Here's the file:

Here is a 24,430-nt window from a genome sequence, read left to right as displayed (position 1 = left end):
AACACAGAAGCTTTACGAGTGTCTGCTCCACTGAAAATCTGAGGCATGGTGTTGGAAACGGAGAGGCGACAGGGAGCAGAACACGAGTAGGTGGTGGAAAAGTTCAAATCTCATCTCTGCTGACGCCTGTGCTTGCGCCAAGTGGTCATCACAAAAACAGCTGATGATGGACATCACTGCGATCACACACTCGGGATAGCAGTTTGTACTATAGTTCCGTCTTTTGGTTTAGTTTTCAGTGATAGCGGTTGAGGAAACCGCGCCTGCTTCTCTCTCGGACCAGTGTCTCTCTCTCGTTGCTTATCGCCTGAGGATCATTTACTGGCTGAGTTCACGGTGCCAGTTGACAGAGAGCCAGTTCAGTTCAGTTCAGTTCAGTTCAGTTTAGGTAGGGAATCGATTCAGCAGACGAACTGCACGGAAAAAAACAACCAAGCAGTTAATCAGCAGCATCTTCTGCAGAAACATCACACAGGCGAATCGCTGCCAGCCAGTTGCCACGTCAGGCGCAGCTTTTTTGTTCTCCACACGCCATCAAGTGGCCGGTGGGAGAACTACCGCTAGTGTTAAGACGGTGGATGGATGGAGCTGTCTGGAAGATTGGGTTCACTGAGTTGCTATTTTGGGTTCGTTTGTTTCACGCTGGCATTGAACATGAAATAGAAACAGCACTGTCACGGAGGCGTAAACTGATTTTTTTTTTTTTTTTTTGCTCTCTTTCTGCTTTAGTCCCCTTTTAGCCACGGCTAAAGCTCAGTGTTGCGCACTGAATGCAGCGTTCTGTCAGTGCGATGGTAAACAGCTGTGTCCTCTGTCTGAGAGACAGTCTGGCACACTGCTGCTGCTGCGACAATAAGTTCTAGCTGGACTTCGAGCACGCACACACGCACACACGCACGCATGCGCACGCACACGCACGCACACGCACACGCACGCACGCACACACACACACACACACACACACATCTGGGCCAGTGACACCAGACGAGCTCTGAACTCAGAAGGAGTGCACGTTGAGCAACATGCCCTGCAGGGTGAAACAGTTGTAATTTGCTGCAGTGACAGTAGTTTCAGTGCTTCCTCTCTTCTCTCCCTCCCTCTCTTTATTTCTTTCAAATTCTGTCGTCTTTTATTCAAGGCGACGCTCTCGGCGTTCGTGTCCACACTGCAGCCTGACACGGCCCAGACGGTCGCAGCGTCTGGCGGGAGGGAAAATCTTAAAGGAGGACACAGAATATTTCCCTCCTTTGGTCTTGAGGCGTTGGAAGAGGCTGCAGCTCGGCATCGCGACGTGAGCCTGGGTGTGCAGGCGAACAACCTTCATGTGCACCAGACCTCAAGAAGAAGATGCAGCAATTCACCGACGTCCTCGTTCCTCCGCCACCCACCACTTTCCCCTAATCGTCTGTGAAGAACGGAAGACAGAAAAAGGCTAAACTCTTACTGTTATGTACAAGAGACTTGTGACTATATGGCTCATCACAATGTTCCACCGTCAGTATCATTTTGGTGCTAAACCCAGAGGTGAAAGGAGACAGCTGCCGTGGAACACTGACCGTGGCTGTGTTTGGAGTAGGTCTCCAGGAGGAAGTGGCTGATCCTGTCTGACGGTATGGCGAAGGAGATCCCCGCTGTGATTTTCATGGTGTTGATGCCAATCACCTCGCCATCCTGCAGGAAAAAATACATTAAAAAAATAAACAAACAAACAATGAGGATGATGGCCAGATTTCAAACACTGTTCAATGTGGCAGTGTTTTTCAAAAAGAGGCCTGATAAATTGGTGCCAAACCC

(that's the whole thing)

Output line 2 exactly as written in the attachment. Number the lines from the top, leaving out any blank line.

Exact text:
AACACAGAAGCTTTACGAGTGTCTGCTCCACTGAAAATCTGAGGCATGGTGTTGGAAACGGAGAGGCGACAGGGAGCAGAACACGAGTAGGTGGTGGAAAAGTTCAAATCTCATCTCTGCTGACGCCTGTGCTTGCGCCAAGTGGTCATCACAAAAACAGCTGATGATGGACATCACTGCGATCACACACTCGGGATAGCAGTTTGTACTATAGTTCCGTCTTTTGGTTTAGTTTTCAGTGATAGCGGTTGAGGAAACCGCGCCTGCTTCTCTCTCGGACCAGTGTCTCTCTCTCGTTGCTTATCGCCTGAGGATCATTTACTGGCTGAGTTCACGGTGCCAGTTGACAGAGAGCCAGTTCAGTTCAGTTCAGTTCAGTTCAGTTTAGGTAGGGAATCGATTCAGCAGACGAACTGCACGGAAAAAAACAACCAAGCAGTTAATCAGCAGCATCTTCTGCAGAAACATCACACAGGCGAATCGCTGCCAGCCAGTTGCCACGTCAGGCGCAGCTTTTTTGTTCTCCACACGCCATCAAGTGGCCGGTGGGAGAACTACCGCTAGTGTTAAGACGGTGGATGGATGGAGCTGTCTGGAAGATTGGGTTCACTGAGTTGCTATTTTGGGTTCGTTTGTTTCACGCTGGCATTGAACATGAAATAGAAACAGCACTGTCACGGAGGCGTAAACTGATTTTTTTTTTTTTTTTTTGCTCTCTTTCTGCTTTAGTCCCCTTTTAGCCACGGCTAAAGCTCAGTGTTGCGCACTGAATGCAGCGTTCTGTCAGTGCGATGGTAAACAGCTGTGTCCTCTGTCTGAGAGACAGTCTGGCACACTGCTGCTGCTGCGACAATAAGTTCTAGCTGGACTTCGAGCACGCACACACGCACACACGCACGCATGCGCACGCACACGCACGCACACGCACACGCACGCACGCACACACACACACACACACACACACATCTGGGCCAGTGACACCAGACGAGCTCTGAACTCAGAAGGAGTGCACGTTGAGCAACATGCCCTGCAGGGTGAAACAGTTGTAATTTGCTGCAGTGACAGTAGTTTCAGTGCTTCCTCTCTTCTCTCCCTCCCTCTCTTTATTTCTTTCAAATTCTGTCGTCTTTTATTCAAGGCGACGCTCTCGGCGTTCGTGTCCACACTGCAGCCTGACACGGCCCAGACGGTCGCAGCGTCTGGCGGGAGGGAAAATCTTAAAGGAGGACACAGAATATTTCCCTCCTTTGGTCTTGAGGCGTTGGAAGAGGCTGCAGCTCGGCATCGCGACGTGAGCCTGGGTGTGCAGGCGAACAACCTTCATGTGCACCAGACCTCAAGAAGAAGATGCAGCAATTCACCGACGTCCTCGTTCCTCCGCCACCCACCACTTTCCCCTAATCGTCTGTGAAGAACGGAAGACAGAAAAAGGCTAAACTCTTACTGTTATGTACAAGAGACTTGTGACTATATGGCTCATCACAATGTTCCACCGTCAGTATCATTTTGGTGCTAAACCCAGAGGTGAAAGGAGACAGCTGCCGTGGAACACTGACCGTGGCTGTGTTTGGAGTAGGTCTCCAGGAGGAAGTGGCTGATCCTGTCTGACGGTATGGCGAAGGAGATCCCCGCTGTGATTTTCATGGTGTTGATGCCAATCACCTCGCCATCCTGCAGGAAAAAATACATTAAAAAAATAAACAAACAAACAATGAGGATGATGGCCAGATTTCAAACACTGTTCAATGTGGCAGTGTTTTTCAAAAAGAGGCCTGATAAATTGGTGCCAAACCC